On February 23, 2019, Church leaders will gather at Razon Activity Center, De LaSalle-Greenhills campus to commemorate the EDSA People Power in 1986. They are urging the Christian faithful to continue the struggle for truth, justice and peace.
Ironically, after 33 years, the bloodless people’s uprising has yet to realize a genuine transformation of a semi-feudal and semi-colonial Philippine society.
There are many reasons behind this state of the nation at present. But many people will agree that the century-old land problem, pre-industrialized, assembly and repacking-oriented economic production and dependency have not been transformed by that EDSA revolution because the regimes after Marcos and the present regime refused to change the social order. The EDSA revolution had only changed the fascist dictator with a “democratic” dictator.
The National Democratic Front of the Philippines (NDFP) has offered a 12-point programs to change the system but the revolutionary movement is still in the developing stage to gain a nation-wide victory. Some of the NDFP programs, like genuine land reform, rural developments, national industrialization, political and constitutional reforms, were offered in the Peace Talks between the Government (GRP) and NDFP from Corazon Aquino government up to the present regime but the resistance of Oligarchs, Capitalists, Bureaucrats and State Forces dominate over the progressive sectors of the GRP and the Filipino people.
Today, the political and economic crises have worsened. The revolutionary situation in this country cannot be prevented with tyrannical laws and fascist policies and actions by the Duterte regime. Another People Power is ripe but a broad united front has to be strengthened. Like, the People Power in 1986, the Philippine Churches should take a major role to mobilize the people and pour the streets as concrete mass movement. The People Power at present is still the challenge to the Philippine Churches.
The call to continue the struggle for truth, justice and peace is relevant, but still to be understood in the light of the present context of the Philippine society.
This call must be translated into a concrete action after the celebration of the EDSA People Power with a firm commitment to continue the task of consciousness raising, organizing a broadest number of people for genuine change and mobilizing them to complete the EDSA People Power of 1986.
In this regard, the statement of Christians for National Liberation in commemoration of the 1986 People Power Revolution may be a big help and relevant. Church leaders and church people shall consider these points which are lifted from the statement. These are, among others:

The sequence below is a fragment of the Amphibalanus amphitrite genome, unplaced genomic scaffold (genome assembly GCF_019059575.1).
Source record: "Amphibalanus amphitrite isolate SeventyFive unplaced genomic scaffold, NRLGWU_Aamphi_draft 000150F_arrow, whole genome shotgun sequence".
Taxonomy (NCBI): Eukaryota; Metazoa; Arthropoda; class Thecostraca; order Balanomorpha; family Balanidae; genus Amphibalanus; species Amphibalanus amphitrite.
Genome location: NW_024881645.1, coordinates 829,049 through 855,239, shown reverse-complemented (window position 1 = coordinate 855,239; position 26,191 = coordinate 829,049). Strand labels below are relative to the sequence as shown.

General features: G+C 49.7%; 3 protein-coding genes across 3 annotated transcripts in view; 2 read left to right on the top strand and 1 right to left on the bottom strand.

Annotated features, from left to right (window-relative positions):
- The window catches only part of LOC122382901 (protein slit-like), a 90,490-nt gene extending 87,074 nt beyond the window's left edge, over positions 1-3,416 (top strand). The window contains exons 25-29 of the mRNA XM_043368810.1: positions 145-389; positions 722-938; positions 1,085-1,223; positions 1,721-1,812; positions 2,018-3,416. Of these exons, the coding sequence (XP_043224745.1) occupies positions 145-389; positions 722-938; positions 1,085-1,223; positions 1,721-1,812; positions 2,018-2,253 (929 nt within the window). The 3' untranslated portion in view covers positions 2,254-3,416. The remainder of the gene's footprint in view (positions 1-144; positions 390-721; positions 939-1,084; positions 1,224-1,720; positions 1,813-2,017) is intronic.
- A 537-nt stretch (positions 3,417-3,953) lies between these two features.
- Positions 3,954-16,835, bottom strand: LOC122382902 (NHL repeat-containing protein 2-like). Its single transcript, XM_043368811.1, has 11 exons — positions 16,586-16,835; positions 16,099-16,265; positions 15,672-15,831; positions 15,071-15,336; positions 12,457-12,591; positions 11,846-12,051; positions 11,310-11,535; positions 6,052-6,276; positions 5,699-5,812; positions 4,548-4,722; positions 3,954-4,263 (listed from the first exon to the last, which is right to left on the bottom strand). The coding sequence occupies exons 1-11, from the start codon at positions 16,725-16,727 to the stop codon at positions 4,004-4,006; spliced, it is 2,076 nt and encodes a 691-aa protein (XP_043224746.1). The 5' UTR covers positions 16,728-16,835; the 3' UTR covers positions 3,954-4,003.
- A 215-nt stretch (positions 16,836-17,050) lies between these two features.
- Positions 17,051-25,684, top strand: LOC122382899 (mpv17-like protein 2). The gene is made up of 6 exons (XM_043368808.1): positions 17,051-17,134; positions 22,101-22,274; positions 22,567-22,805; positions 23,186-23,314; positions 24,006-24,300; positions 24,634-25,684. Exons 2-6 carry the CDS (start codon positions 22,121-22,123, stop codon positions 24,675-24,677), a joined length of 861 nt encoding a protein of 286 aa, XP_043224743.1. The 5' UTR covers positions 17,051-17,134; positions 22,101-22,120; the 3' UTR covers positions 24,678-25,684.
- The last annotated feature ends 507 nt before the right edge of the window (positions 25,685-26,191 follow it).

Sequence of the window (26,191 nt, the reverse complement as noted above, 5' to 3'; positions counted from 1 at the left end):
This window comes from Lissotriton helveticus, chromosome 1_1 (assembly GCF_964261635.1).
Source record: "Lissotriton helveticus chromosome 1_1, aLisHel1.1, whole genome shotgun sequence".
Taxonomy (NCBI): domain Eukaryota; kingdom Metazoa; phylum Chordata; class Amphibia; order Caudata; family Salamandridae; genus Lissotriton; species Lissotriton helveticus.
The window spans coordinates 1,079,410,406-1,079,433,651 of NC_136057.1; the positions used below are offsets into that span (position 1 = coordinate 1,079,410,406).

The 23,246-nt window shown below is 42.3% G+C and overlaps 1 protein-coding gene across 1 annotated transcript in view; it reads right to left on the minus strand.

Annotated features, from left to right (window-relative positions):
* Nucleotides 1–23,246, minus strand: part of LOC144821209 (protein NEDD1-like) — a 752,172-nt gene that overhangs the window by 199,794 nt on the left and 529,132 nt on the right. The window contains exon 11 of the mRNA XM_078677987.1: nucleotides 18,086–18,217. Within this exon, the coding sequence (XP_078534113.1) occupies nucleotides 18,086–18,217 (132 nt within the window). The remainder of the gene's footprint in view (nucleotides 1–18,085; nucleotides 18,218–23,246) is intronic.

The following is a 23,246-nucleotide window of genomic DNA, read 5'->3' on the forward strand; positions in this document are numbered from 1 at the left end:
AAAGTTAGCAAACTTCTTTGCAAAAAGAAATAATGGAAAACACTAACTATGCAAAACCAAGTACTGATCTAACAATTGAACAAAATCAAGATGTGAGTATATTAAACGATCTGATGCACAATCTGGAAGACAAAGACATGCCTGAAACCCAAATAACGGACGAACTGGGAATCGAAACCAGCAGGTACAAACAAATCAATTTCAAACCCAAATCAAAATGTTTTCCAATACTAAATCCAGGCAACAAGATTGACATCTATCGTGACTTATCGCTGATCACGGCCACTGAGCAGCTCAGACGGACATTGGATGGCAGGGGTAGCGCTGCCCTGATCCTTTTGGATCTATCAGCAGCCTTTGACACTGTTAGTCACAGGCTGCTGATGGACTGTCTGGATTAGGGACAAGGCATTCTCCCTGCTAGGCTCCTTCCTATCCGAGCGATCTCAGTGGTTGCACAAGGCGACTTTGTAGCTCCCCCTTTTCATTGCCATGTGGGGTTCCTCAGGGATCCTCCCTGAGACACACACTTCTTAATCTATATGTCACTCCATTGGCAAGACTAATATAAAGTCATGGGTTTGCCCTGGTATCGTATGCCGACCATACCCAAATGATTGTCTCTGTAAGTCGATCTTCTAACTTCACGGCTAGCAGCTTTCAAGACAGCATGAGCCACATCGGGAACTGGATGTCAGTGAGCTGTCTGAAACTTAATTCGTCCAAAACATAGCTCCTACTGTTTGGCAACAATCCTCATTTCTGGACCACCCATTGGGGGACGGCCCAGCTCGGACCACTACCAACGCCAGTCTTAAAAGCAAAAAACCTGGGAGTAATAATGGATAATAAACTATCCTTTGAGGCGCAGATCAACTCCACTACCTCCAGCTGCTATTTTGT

- Impart a “national consciousness and collective pursuit for genuine democracy, social justice and freedom” among churches and people.
- Refuse “to be cowed into silence, defend human rights and respond to the needs of the least of their brethren.”
- Set aside “fear and biases…join the broadest united front in putting a stop to a dictatorship.”
- Overcome “church conservatism and counter-revisionist tendencies and petty-bourgeoisie tendencies.”
- The “reactionary character of the Church” must not be taken for granted in urging church people to ‘follow Christ and serve the people.’
- Help “advanced the journey of the peasants and workers for genuine land reform and better labor conditions.”
- Participate in “mass mobilizations” complemented with a firm grasp of a “correct revolutionary principles” and concrete analysis of a fascist character of a regime.
- Bear in mind that “social emancipation” cannot be “achieved through peaceful means just because a ‘democratic space” has been restored.
- A “correct understanding of the nature and characteristics of a semi – colonial, semi-feudal society” must not be disregarded.
- The “leadership of the Communist Party of the Philippines” of all revolutionary forces, including the Christians for National Liberation, should be recognized and followed.
The People Power in 1986 was not realized without the martyrdom and heroism of the people, including church people, who took up arms and carried the national democratic revolution that started in the 1960s.
It was a struggle between democracy and dictatorship, between good and evil, between light and darkness and between revolution and reformism. The EDSA people Power was an emotional and physical confrontation only against the evil forces but a hope for the realization of genuine and lasting peace. It can be re-done but it cannot be stopped after toppling a dictator. Dismantling the prevailing social order of a semi-feudal and semi-colonial society must be the ultimate objective.
Until now, the steadfast struggle and unconditional sacrifices challenge church leaders and church people to do their role. Like, Jesus Christ, church leaders, church people and Christians as a whole must carry their cross to eventually win a victory over the darkness and death. The dawn of the resurrection should give light for the reign of God on earth as it is in heaven.